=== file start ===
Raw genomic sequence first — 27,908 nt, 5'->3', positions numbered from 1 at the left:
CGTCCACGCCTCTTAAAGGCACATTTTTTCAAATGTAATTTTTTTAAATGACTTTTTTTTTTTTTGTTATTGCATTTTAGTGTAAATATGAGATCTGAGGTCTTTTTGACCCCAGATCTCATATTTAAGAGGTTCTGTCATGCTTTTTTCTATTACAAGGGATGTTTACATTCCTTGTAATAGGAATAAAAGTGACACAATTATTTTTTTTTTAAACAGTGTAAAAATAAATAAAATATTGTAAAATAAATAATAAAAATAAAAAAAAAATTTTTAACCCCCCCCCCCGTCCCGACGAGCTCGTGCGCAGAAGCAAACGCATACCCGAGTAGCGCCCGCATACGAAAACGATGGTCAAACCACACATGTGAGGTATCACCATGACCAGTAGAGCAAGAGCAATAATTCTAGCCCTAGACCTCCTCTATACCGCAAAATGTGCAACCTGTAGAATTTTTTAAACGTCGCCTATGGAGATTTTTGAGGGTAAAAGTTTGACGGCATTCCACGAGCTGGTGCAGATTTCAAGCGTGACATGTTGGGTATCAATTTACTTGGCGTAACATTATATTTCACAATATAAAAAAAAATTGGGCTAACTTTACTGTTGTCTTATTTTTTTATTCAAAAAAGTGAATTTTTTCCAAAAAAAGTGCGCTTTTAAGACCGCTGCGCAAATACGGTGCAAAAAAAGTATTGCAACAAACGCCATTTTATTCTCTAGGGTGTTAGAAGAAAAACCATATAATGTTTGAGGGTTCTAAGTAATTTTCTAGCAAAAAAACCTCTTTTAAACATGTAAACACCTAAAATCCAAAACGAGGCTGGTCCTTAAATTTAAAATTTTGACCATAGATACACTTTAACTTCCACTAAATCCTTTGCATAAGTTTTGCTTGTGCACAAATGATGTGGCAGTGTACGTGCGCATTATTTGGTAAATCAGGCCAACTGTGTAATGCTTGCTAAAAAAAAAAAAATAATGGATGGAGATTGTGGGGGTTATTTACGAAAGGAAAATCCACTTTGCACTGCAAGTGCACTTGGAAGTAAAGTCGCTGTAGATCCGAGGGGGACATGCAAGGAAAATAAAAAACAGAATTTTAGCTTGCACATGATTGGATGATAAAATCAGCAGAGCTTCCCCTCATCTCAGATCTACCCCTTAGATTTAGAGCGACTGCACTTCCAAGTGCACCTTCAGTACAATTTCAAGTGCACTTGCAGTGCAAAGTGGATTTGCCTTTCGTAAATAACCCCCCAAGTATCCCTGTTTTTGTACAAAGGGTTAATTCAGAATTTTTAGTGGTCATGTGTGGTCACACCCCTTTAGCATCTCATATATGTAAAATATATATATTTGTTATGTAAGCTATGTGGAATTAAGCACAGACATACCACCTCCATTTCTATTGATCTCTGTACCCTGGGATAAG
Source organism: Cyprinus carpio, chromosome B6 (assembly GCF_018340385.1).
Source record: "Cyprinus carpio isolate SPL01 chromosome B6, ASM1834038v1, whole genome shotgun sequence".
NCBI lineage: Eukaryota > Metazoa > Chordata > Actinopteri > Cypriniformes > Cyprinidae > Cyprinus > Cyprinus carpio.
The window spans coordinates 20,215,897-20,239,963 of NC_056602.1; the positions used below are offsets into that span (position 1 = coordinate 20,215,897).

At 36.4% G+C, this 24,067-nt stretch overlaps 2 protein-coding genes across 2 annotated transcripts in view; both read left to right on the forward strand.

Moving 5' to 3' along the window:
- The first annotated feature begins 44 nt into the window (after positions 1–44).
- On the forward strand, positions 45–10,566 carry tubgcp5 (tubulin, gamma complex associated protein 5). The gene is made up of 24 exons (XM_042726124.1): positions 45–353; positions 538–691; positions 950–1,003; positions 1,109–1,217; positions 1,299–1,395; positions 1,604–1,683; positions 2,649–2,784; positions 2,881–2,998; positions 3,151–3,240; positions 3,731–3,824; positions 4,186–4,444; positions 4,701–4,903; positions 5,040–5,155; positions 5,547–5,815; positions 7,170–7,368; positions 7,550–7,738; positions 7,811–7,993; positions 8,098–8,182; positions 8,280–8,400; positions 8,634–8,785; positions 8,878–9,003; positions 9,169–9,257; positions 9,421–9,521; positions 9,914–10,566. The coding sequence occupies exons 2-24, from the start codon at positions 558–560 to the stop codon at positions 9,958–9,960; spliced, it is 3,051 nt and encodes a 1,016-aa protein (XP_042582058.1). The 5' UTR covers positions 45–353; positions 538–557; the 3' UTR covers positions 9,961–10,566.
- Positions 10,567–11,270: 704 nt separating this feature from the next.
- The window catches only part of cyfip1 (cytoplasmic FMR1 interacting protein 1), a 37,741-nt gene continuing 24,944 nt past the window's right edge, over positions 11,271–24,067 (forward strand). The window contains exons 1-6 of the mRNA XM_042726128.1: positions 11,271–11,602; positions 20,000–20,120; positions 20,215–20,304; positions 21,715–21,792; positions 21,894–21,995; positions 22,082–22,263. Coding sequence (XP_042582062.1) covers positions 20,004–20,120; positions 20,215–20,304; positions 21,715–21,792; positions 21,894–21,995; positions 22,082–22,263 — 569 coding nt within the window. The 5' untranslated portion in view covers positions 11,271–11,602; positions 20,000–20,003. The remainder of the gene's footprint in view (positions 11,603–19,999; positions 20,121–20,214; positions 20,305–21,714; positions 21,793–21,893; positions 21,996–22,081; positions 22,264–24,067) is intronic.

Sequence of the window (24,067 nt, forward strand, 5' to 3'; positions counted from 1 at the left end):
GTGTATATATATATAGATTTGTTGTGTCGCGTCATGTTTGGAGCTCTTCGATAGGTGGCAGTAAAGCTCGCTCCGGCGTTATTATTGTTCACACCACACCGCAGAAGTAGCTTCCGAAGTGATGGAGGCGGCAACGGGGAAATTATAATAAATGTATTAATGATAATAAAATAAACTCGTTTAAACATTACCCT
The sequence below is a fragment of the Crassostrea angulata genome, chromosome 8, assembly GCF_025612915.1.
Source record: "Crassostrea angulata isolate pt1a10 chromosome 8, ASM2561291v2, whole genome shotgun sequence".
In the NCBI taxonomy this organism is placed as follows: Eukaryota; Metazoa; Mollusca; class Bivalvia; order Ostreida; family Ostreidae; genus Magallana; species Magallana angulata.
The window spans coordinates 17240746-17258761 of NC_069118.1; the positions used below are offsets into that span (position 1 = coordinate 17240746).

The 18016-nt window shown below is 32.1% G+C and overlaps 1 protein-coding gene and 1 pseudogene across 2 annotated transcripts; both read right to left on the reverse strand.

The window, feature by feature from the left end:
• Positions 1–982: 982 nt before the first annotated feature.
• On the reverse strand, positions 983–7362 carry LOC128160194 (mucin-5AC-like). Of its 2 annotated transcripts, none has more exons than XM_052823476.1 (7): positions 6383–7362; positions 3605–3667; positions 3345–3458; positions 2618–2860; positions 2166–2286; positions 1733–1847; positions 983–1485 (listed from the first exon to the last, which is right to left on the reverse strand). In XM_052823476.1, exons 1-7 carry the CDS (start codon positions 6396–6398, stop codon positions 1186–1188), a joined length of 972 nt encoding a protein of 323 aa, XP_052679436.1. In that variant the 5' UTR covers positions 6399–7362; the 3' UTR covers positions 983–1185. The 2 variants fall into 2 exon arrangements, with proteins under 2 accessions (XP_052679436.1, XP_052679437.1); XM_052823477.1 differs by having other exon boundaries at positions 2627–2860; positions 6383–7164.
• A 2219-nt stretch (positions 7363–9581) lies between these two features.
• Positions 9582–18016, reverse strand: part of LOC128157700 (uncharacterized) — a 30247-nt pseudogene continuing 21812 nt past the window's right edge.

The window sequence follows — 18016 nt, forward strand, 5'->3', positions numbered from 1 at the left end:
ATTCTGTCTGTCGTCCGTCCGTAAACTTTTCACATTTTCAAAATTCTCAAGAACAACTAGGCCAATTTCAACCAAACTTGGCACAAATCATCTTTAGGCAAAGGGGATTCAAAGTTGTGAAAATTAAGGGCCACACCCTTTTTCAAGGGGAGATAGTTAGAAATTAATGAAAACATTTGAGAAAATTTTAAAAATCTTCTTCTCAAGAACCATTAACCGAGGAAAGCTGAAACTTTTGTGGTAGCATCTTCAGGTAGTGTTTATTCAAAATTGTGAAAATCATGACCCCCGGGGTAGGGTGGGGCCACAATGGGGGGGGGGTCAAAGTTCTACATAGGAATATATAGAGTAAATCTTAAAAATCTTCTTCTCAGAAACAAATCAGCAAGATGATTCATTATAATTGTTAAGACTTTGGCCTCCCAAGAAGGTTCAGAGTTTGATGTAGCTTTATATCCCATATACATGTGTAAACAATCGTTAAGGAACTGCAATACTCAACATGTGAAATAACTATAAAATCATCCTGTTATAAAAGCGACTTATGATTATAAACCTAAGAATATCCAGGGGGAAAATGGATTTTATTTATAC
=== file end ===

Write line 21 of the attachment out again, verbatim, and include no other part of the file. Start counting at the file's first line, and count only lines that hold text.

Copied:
• Positions 1–982: 982 nt before the first annotated feature.